Here's what people don't want cut: social security, health care, fed aid to education, highway spending, and federal jobs programs. This seems sensible . . . except maybe I would not be crazy about spending for highways, if they are going slash money for high speed rail (which of course they want to.)

    In the meantime I am just totally nauseated with every frigging Republican shill for corporate welfare and fat cat enhancements--and that would be just about every last one of them--posturing about how Obama's proposed cuts in his just-submitted budget are woefully inadequate. In point of fact, they are woefully inadequate--he didn't use a single suggestion by his own debt reduction committee--but this sort of crap out of the mouths of people who have no problem with a $700 billion tax plum for the wealthiest 2 percent of the people in the country and bazillions for the Pentagon. Well, it makes me ill. And I'm really having to restrain myself from truly unseemly language here.

    We've just got business as usual, folks, in Washington. It's pathetic.

    Tuesday, February 15, 2011

    Well, Welcome Back!

    No, brothers and sisters, I haven't given up blogging. Nor have I just been remiss about posting. No . . . I, or should I say my computer, has fallen victim to a pretty vicious virus. This sucker--I forget the name of the damn thing--shut down everything. Not a single program would run--Internet? Forget it. MS Office? Nope. First gone: the anti-virus program. Nothing, but nothing would run. Big ole banner on the screen telling me I had infected files. Previously a program "scanned" the computer and reported I had 38 infected files, but . . . and here's a surprise . . . for only $59.95 I could buy a program to make my computer all well again. Well, shit! no way. Truth is, it cost me more than that to have this miserable thing scrubbed from my computer. Geeks at the repair place said the whole purpose of this virus is to steal your money, i.e., get your credit card number. Guy also told me that 1 out of 1,000 will actually give these people a credit card number. Proof positive that you cannot go broke betting on the idiocy of some people.

    But think for a moment about the scabrous lowlifes who produce these viruses. What kind of creep deliberately breaks the stuff of millions of people he doesn't even know? It is a great evil that these people do. Utterly despicable when you think about it. But nobody does. These evil people doing these evil things on the Internet are just part of the deal. Like lies from politicians, hypocrisy from the clergy, self-righteousness from the right and left. Gives me a frigging headache.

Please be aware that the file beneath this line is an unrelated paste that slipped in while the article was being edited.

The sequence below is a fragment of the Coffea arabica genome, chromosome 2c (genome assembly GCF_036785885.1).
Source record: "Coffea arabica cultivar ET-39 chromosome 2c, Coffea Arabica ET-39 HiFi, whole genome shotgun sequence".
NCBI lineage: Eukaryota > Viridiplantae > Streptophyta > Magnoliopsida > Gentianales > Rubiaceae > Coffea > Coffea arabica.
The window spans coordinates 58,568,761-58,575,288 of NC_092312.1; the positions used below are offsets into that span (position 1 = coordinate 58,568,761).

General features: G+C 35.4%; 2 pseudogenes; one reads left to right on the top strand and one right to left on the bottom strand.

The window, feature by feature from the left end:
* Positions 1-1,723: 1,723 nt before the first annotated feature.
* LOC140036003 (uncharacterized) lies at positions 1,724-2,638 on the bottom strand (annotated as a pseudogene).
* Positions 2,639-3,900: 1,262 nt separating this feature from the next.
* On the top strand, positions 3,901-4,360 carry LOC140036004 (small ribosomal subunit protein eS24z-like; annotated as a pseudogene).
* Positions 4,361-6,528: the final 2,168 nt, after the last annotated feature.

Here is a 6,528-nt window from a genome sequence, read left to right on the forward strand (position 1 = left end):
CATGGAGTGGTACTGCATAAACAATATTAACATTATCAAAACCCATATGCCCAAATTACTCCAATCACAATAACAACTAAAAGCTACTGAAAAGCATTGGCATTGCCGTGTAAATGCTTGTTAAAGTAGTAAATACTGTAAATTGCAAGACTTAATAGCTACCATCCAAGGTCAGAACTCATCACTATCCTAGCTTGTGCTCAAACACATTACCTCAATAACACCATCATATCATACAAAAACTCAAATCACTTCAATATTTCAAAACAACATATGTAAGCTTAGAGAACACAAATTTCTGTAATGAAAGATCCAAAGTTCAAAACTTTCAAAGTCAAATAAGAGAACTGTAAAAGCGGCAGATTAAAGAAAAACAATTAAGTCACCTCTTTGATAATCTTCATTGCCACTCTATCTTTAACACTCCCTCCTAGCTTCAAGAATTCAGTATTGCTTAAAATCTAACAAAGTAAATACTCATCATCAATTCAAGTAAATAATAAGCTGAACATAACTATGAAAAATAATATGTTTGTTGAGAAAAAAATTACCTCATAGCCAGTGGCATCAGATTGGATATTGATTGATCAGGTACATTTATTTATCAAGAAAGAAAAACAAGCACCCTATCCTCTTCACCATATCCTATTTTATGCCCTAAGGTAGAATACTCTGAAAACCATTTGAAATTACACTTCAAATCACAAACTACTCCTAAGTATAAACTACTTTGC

Friday, February 11, 2011

    This Ain't Gonna Happen . . .

    . . . but it sure would be nice. Representative Dennis Kucinich--my choice for the Democratic presidential nomination in 2008, my longtime readers will know--has suggested that Barack Obama should have a challenger for the nomination for president in the primaries. A challenger from the left, the true left. Not the bogus Republican-butt-kissing "left" that Obama represents. Kucinich says that Obama still should be the nominee of the party, but that a liberal challenger will make him stronger. Apparently, last fall Kucinich said that somebody running against Obama in the primaries would weaken the Democrats and give the election to the Republicans. He's changed his tune. And I'm glad.

    There's a goodly number of progressive Democrats who have pledged not to support Obama in 2012 unless he reverses his policy on Afghanistan and begins to fight for cuts in military spending. Something else I've been beating a drum about for months. (See story here.) This ain't gonna happen either. The Pentagon could not have fared better under a Republican than they have under Obama. What kind of Kool Aid do these guys drink when they become president? No matter what party they come from, presidents seemingly have a spell cast upon them by the military. So no matter what else is happening, no matter how desperate the needs of American society in all other areas, the Pentagon beast will continue to be fed. It's insane. But nobody cares.

    Thursday, February 10, 2011

    Top 50 Essential Non-Fiction Books for Weirdos

    It's entries like this that make Boing Boing an essential blog for me. I challenge anybody to characterize this website in five words or less. Accurately characterize it. Because it's charm is it's utter inability to fit into some kind of box.